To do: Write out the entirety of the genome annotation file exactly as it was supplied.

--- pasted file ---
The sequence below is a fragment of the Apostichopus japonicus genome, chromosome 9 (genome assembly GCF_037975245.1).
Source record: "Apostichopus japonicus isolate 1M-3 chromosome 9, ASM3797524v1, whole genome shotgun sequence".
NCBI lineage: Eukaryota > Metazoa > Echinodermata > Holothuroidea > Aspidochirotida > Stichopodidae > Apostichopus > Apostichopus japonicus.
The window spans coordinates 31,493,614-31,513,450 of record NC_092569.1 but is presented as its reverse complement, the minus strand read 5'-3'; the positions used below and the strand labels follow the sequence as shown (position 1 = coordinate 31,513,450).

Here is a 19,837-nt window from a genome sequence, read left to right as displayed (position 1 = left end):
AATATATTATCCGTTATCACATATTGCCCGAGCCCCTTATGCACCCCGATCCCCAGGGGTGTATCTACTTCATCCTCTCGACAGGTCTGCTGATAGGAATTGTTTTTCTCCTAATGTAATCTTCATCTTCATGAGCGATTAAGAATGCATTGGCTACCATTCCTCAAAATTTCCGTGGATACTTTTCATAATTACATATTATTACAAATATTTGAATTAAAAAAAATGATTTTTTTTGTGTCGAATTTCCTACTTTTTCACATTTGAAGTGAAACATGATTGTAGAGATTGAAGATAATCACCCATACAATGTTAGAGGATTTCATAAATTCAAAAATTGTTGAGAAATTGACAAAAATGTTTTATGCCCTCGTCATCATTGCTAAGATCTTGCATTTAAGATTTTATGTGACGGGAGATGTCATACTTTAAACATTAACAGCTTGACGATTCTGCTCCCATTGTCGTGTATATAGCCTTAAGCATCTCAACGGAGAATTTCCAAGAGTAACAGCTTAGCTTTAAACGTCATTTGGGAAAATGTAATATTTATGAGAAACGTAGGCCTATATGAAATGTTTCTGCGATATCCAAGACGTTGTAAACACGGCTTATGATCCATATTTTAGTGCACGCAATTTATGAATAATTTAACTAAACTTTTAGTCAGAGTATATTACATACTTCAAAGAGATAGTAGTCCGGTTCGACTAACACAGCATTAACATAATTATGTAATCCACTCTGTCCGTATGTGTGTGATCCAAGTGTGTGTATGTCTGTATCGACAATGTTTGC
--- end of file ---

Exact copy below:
The sequence below is a fragment of the Apostichopus japonicus genome, chromosome 9 (genome assembly GCF_037975245.1).
Source record: "Apostichopus japonicus isolate 1M-3 chromosome 9, ASM3797524v1, whole genome shotgun sequence".
NCBI lineage: Eukaryota > Metazoa > Echinodermata > Holothuroidea > Aspidochirotida > Stichopodidae > Apostichopus > Apostichopus japonicus.
The window spans coordinates 31,493,614-31,513,450 of record NC_092569.1 but is presented as its reverse complement, the minus strand read 5'-3'; the positions used below and the strand labels follow the sequence as shown (position 1 = coordinate 31,513,450).

Here is a 19,837-nt window from a genome sequence, read left to right as displayed (position 1 = left end):
AATATATTATCCGTTATCACATATTGCCCGAGCCCCTTATGCACCCCGATCCCCAGGGGTGTATCTACTTCATCCTCTCGACAGGTCTGCTGATAGGAATTGTTTTTCTCCTAATGTAATCTTCATCTTCATGAGCGATTAAGAATGCATTGGCTACCATTCCTCAAAATTTCCGTGGATACTTTTCATAATTACATATTATTACAAATATTTGAATTAAAAAAAATGATTTTTTTTGTGTCGAATTTCCTACTTTTTCACATTTGAAGTGAAACATGATTGTAGAGATTGAAGATAATCACCCATACAATGTTAGAGGATTTCATAAATTCAAAAATTGTTGAGAAATTGACAAAAATGTTTTATGCCCTCGTCATCATTGCTAAGATCTTGCATTTAAGATTTTATGTGACGGGAGATGTCATACTTTAAACATTAACAGCTTGACGATTCTGCTCCCATTGTCGTGTATATAGCCTTAAGCATCTCAACGGAGAATTTCCAAGAGTAACAGCTTAGCTTTAAACGTCATTTGGGAAAATGTAATATTTATGAGAAACGTAGGCCTATATGAAATGTTTCTGCGATATCCAAGACGTTGTAAACACGGCTTATGATCCATATTTTAGTGCACGCAATTTATGAATAATTTAACTAAACTTTTAGTCAGAGTATATTACATACTTCAAAGAGATAGTAGTCCGGTTCGACTAACACAGCATTAACATAATTATGTAATCCACTCTGTCCGTATGTGTGTGATCCAAGTGTGTGTATGTCTGTATCGACAATGTTTGC